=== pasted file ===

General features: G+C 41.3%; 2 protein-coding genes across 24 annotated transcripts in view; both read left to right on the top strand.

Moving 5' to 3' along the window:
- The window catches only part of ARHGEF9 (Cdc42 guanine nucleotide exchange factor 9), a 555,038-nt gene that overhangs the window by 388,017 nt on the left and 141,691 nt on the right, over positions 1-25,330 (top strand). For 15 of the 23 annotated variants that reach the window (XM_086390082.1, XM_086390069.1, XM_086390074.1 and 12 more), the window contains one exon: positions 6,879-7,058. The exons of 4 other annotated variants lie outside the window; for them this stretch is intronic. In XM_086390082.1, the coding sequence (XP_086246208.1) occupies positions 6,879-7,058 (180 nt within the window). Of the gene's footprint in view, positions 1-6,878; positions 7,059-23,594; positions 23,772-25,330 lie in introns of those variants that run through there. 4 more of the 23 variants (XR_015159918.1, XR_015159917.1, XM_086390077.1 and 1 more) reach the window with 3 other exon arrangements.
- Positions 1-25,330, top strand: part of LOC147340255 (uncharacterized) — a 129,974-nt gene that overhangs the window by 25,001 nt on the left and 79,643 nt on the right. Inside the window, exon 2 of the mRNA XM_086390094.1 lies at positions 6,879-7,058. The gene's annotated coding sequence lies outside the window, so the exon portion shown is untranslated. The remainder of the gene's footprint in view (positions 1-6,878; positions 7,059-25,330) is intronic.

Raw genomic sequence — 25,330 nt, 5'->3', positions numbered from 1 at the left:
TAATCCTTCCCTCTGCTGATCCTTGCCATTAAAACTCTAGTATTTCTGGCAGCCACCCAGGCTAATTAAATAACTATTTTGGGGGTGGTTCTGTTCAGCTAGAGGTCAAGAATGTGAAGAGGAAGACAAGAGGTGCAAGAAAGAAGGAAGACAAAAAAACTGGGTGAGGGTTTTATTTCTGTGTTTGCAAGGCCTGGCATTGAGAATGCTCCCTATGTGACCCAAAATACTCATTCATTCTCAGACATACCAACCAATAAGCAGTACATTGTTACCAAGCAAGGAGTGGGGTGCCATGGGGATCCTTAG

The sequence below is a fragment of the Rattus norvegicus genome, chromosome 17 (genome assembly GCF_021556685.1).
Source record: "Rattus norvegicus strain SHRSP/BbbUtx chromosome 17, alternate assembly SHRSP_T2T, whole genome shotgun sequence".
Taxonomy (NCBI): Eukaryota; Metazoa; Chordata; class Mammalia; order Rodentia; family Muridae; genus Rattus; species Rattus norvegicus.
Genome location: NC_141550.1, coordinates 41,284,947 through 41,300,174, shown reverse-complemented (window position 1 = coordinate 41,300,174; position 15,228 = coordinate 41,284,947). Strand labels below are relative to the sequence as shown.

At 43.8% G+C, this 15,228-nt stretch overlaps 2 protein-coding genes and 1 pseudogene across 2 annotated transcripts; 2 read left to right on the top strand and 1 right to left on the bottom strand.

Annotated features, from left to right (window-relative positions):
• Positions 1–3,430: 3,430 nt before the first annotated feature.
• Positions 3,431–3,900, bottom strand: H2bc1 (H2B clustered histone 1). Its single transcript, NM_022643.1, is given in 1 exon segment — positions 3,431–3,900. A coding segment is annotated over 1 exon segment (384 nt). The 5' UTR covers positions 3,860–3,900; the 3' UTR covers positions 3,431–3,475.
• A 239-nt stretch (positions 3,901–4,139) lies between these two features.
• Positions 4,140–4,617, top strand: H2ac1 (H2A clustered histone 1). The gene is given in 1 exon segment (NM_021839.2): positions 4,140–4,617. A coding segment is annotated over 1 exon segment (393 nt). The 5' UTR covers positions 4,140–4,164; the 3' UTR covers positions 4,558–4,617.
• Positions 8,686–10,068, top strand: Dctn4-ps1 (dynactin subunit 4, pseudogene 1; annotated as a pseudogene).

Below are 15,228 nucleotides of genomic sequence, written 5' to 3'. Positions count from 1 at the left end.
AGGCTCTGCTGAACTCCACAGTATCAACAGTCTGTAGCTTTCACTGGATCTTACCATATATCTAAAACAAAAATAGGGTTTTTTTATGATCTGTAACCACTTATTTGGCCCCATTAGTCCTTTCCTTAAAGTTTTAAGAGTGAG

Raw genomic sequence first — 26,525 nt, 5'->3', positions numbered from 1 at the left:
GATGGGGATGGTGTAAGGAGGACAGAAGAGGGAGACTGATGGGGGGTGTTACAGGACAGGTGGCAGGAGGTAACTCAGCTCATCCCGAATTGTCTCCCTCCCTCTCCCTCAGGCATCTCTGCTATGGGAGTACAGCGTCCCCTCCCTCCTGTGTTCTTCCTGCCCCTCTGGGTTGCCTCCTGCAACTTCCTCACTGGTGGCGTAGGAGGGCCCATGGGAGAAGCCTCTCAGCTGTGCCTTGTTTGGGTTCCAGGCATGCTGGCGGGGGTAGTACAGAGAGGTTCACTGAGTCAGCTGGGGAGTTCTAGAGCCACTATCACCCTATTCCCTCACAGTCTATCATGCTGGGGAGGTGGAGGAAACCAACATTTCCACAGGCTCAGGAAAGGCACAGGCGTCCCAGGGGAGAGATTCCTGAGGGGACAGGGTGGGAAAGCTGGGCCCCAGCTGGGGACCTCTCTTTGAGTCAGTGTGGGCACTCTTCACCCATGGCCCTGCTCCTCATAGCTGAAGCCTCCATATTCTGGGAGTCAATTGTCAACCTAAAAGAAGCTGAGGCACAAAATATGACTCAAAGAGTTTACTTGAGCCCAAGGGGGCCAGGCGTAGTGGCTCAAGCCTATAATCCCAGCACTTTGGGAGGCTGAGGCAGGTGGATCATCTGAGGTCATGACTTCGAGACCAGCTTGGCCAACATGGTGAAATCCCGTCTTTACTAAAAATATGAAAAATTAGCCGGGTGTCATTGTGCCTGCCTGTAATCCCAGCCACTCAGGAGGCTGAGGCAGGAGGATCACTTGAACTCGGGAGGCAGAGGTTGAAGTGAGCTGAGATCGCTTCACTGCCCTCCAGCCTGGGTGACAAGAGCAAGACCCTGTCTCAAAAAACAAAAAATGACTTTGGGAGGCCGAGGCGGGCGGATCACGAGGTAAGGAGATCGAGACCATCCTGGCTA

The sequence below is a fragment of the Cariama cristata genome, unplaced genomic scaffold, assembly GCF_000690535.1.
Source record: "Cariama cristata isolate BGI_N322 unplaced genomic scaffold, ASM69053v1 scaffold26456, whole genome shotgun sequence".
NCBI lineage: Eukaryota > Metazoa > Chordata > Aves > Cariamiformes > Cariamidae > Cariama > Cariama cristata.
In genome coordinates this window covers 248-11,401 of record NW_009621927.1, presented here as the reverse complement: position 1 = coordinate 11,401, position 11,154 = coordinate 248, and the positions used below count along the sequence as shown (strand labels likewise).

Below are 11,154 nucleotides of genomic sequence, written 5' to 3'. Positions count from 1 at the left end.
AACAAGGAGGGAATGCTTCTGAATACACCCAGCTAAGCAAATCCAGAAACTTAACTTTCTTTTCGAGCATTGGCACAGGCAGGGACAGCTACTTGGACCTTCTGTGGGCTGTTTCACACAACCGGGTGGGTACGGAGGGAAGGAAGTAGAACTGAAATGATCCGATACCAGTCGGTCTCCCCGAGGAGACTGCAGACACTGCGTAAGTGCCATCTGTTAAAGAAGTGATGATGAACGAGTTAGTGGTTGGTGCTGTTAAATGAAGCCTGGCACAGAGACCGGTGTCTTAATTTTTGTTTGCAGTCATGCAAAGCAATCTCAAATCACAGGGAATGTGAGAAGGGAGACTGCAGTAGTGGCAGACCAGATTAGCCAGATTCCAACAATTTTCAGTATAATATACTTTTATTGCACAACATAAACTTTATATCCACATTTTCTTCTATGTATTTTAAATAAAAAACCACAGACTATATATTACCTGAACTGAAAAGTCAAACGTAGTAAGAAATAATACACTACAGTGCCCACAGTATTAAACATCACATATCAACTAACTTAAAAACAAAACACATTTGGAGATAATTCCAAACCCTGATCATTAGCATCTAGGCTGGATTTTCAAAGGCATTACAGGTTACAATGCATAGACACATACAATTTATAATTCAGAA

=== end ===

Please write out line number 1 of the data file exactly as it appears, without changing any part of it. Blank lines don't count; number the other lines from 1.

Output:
General features: G+C 41.3%; 2 protein-coding genes across 24 annotated transcripts in view; both read left to right on the top strand.